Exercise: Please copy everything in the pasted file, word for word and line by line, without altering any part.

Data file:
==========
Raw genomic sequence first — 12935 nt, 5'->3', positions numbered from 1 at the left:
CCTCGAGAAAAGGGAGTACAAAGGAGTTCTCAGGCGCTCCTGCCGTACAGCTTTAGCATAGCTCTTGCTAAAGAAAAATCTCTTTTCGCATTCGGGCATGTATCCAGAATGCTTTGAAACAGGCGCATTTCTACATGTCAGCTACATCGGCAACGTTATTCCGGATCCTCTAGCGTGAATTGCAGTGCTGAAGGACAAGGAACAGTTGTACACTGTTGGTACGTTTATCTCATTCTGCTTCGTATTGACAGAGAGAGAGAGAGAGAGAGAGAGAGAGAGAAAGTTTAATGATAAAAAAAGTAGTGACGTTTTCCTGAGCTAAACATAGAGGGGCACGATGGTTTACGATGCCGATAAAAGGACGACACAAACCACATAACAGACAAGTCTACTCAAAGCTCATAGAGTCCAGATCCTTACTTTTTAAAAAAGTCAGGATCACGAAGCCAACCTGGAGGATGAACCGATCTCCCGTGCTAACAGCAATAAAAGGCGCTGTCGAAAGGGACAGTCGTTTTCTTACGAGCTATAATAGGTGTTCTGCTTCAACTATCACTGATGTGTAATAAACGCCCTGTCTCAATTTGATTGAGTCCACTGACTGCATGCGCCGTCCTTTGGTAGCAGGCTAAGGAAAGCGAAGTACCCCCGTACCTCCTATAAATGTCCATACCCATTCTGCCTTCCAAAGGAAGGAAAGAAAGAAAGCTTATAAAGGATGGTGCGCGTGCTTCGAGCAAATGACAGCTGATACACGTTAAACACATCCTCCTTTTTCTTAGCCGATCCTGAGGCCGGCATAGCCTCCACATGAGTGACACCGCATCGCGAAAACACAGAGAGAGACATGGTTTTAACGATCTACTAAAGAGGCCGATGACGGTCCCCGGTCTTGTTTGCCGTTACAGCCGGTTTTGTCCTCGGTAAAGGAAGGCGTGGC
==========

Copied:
Raw genomic sequence first — 12935 nt, 5'->3', positions numbered from 1 at the left:
CCTCGAGAAAAGGGAGTACAAAGGAGTTCTCAGGCGCTCCTGCCGTACAGCTTTAGCATAGCTCTTGCTAAAGAAAAATCTCTTTTCGCATTCGGGCATGTATCCAGAATGCTTTGAAACAGGCGCATTTCTACATGTCAGCTACATCGGCAACGTTATTCCGGATCCTCTAGCGTGAATTGCAGTGCTGAAGGACAAGGAACAGTTGTACACTGTTGGTACGTTTATCTCATTCTGCTTCGTATTGACAGAGAGAGAGAGAGAGAGAGAGAGAGAGAGAAAGTTTAATGATAAAAAAAGTAGTGACGTTTTCCTGAGCTAAACATAGAGGGGCACGATGGTTTACGATGCCGATAAAAGGACGACACAAACCACATAACAGACAAGTCTACTCAAAGCTCATAGAGTCCAGATCCTTACTTTTTAAAAAAGTCAGGATCACGAAGCCAACCTGGAGGATGAACCGATCTCCCGTGCTAACAGCAATAAAAGGCGCTGTCGAAAGGGACAGTCGTTTTCTTACGAGCTATAATAGGTGTTCTGCTTCAACTATCACTGATGTGTAATAAACGCCCTGTCTCAATTTGATTGAGTCCACTGACTGCATGCGCCGTCCTTTGGTAGCAGGCTAAGGAAAGCGAAGTACCCCCGTACCTCCTATAAATGTCCATACCCATTCTGCCTTCCAAAGGAAGGAAAGAAAGAAAGCTTATAAAGGATGGTGCGCGTGCTTCGAGCAAATGACAGCTGATACACGTTAAACACATCCTCCTTTTTCTTAGCCGATCCTGAGGCCGGCATAGCCTCCACATGAGTGACACCGCATCGCGAAAACACAGAGAGAGACATGGTTTTAACGATCTACTAAAGAGGCCGATGACGGTCCCCGGTCTTGTTTGCCGTTACAGCCGGTTTTGTCCTCGGTAAAGGAAGGCGTGGC